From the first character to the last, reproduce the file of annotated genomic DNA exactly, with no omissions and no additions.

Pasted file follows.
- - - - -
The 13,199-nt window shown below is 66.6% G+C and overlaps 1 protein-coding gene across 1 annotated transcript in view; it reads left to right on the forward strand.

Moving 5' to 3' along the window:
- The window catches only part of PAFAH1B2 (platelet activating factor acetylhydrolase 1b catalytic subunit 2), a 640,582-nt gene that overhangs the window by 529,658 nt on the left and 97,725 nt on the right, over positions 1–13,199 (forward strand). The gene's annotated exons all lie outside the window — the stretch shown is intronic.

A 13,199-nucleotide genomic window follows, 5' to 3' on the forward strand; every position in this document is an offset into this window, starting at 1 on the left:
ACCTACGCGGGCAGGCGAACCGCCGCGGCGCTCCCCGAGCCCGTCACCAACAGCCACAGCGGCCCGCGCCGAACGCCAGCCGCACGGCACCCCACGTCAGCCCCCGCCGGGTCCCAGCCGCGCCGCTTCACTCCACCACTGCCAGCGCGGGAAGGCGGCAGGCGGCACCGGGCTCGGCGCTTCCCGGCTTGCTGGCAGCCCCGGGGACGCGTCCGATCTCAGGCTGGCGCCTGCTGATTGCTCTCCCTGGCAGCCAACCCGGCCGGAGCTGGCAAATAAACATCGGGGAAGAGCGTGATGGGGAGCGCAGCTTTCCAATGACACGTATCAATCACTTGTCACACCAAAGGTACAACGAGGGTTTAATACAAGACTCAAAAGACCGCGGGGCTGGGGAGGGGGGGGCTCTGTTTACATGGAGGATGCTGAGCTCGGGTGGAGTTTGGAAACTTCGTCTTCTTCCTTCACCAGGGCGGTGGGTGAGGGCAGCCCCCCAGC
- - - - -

The 13,199-nt window shown below is 66.6% G+C and overlaps 1 protein-coding gene across 1 annotated transcript in view; it reads left to right on the forward strand.

Moving 5' to 3' along the window:
- The window catches only part of PAFAH1B2 (platelet activating factor acetylhydrolase 1b catalytic subunit 2), a 640,582-nt gene that overhangs the window by 529,658 nt on the left and 97,725 nt on the right, over positions 1–13,199 (forward strand). The gene's annotated exons all lie outside the window — the stretch shown is intronic.

A 13,199-nucleotide genomic window follows, 5' to 3' on the forward strand; every position in this document is an offset into this window, starting at 1 on the left:
ACCTACGCGGGCAGGCGAACCGCCGCGGCGCTCCCCGAGCCCGTCACCAACAGCCACAGCGGCCCGCGCCGAACGCCAGCCGCACGGCACCCCACGTCAGCCCCCGCCGGGTCCCAGCCGCGCCGCTTCACTCCACCACTGCCAGCGCGGGAAGGCGGCAGGCGGCACCGGGCTCGGCGCTTCCCGGCTTGCTGGCAGCCCCGGGGACGCGTCCGATCTCAGGCTGGCGCCTGCTGATTGCTCTCCCTGGCAGCCAACCCGGCCGGAGCTGGCAAATAAACATCGGGGAAGAGCGTGATGGGGAGCGCAGCTTTCCAATGACACGTATCAATCACTTGTCACACCAAAGGTACAACGAGGGTTTAATACAAGACTCAAAAGACCGCGGGGCTGGGGAGGGGGGGGCTCTGTTTACATGGAGGATGCTGAGCTCGGGTGGAGTTTGGAAACTTCGTCTTCTTCCTTCACCAGGGCGGTGGGTGAGGGCAGCCCCCCAGC